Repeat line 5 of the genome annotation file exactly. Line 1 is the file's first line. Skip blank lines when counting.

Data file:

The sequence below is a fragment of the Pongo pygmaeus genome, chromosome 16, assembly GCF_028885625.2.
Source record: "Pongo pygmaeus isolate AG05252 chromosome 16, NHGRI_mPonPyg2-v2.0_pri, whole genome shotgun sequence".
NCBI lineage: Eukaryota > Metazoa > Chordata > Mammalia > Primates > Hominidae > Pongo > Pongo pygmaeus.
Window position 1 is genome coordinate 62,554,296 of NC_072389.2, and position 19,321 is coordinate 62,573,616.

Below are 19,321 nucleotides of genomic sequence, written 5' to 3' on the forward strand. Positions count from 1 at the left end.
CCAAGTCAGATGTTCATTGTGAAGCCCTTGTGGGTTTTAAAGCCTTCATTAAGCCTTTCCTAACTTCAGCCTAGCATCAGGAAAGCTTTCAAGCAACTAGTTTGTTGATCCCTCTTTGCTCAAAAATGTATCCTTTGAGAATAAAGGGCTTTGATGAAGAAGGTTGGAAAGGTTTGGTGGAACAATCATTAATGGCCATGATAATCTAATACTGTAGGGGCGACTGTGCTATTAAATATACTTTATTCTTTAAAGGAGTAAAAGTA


Below are 19,321 nucleotides of genomic sequence, written 5' to 3' on the forward strand. Positions count from 1 at the left end.